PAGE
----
When the General Assembly elected its President for 2023-2024 last week, it continued a longstanding tradition of male dominance in the UN’s highest policy making body.
The new President for the 78th session, Ambassador Dennis Francis of Trinidad and Tobago, a longstanding career diplomat and a former Permanent Representative, was elected June 1 “by acclamation”.
The frighteningly rapid advances in artificial intelligence (AI) have triggered the question: is there a UN role for monitoring and regulating it?
Citing a report from the Center for AI Safety, the New York Times reported last week that a group of over 350 AI industry leaders warned that artificial intelligence poses a growing new danger to humanity –and should be considered a “societal risk on a par with pandemics and nuclear wars”.
The US has some of the strictest laws against smoking in public, including a 1997 executive order which bans smoking in all government federal buildings.
But still, the tobacco industry and its allies do not rest, says Dr. Jarbas Barbosa, Director of the Washington-based Pan American Health Organization (PAHO).
When the UN displayed a female robot back in February 2019, it was a peek into the future: a fast-paced, cutting-edge digital technology where humans may one day be replaced with machines and robots.
However, a joke circulating in the UN delegate’s lounge at that time was the possibility, perhaps in a distant future, of a robot-- a female robot-- as the UN Secretary-General in a world body which has been dominated by nine secretaries-general, all male, over the last 78 years.
When the Taliban captured power back in 1996, one of its first political acts was to hang the ousted Afghan President Mohammed Najibullah in Ariana Square Kabul.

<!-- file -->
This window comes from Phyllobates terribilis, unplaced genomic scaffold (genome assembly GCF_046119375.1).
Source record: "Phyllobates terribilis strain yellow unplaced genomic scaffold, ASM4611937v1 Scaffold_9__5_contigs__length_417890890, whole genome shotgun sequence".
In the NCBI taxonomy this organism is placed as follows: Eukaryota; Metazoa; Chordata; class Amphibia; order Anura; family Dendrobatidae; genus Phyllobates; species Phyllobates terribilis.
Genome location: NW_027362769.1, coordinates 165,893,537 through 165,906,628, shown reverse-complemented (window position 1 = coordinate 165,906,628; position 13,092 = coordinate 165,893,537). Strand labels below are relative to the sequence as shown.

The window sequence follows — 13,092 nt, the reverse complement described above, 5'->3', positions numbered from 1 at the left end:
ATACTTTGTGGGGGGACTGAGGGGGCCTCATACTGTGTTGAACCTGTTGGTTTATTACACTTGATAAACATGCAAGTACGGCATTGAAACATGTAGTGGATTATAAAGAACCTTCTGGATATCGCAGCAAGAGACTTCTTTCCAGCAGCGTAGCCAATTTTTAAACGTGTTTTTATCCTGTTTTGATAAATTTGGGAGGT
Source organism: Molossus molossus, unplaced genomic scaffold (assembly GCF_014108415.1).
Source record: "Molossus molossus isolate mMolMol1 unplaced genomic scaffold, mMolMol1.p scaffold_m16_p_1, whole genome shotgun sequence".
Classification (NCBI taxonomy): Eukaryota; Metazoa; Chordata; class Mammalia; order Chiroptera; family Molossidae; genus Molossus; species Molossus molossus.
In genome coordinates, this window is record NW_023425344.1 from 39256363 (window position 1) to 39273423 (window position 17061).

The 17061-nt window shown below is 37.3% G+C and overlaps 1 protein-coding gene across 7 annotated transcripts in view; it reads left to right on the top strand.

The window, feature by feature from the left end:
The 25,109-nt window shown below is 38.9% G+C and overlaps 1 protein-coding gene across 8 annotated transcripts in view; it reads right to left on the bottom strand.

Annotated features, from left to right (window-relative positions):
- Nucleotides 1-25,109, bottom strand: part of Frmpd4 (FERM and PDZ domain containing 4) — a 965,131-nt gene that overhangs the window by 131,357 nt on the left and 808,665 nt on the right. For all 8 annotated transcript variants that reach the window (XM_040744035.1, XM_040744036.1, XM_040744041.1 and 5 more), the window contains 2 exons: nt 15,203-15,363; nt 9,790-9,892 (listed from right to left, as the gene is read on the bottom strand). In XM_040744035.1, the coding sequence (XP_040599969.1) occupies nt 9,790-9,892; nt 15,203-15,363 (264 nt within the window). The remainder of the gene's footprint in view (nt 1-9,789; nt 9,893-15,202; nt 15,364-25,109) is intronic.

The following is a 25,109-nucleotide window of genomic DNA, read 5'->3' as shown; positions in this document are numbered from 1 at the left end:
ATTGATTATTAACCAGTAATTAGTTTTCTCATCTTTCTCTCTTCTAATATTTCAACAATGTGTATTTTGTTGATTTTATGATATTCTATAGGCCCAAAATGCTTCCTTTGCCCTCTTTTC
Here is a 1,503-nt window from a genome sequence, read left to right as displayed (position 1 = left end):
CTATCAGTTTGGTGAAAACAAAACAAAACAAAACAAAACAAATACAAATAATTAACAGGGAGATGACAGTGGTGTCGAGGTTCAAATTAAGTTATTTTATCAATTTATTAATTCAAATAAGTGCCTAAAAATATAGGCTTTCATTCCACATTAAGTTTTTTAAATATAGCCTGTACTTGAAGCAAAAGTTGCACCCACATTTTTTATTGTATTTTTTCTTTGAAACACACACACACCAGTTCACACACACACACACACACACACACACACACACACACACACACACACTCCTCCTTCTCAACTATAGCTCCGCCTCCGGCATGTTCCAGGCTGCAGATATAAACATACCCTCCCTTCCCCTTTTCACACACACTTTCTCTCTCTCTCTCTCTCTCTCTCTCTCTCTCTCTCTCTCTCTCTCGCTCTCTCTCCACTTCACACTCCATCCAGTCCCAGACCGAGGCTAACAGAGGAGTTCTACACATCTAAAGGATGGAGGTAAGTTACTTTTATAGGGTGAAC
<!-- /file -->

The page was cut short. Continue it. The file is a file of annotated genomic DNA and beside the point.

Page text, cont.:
Fast forward to 15 August 2021, when the Taliban, in its second coming, assumed power ousting the US-supported government of Ashraf Ghani, a former official of the World Bank, armed with a doctorate in anthropology from one of the most prestigious Ivy League educational institutions: Columbia University.
The world’s news media -- both under authoritarian regimes and democratic governments-- continue to come under relentless attacks and political harassment.
The United Nations has consistently been a vociferous advocate of freedom of the press – and, most importantly, the right of journalists to report without fear of reprisals.
But regrettably, the UN is also one of most opaque institutions where transparency is never the norm.
The United Nations has warned that the February 2022 Rusian invasion of Ukraine has threatened to force up to 1.7 billion people — over one-fifth of humanity — into poverty, destitution and hunger.
Long before the war, Ukraine and Russia provided about 30 per cent of the world’s wheat and barley, one-fifth of its maize, and over half of its sunflower oil. But the ongoing 14th-month-old war has undermined-- and cut-off-- most of these supplies.
The massive leak of a treasure trove of highly-classified US intelligence reports—described as “one of the most remarkable disclosures of American secrets in the last decade”-– has also revealed a more surprising angle to the story.
The US not only gathered intelligence from two of its adversaries, Russia and China, but also from close allies, including Ukraine, South Korea, Egypt, Turkey and Israel.
The United Nations defines human rights as “rights inherent to all human beings, regardless of race, sex, nationality, ethnicity, language, religion, or any other status”.
As signs of a new Cold War are fast emerging at the United Nations, the US continues its war of words with the People’s Republic of China (PRC).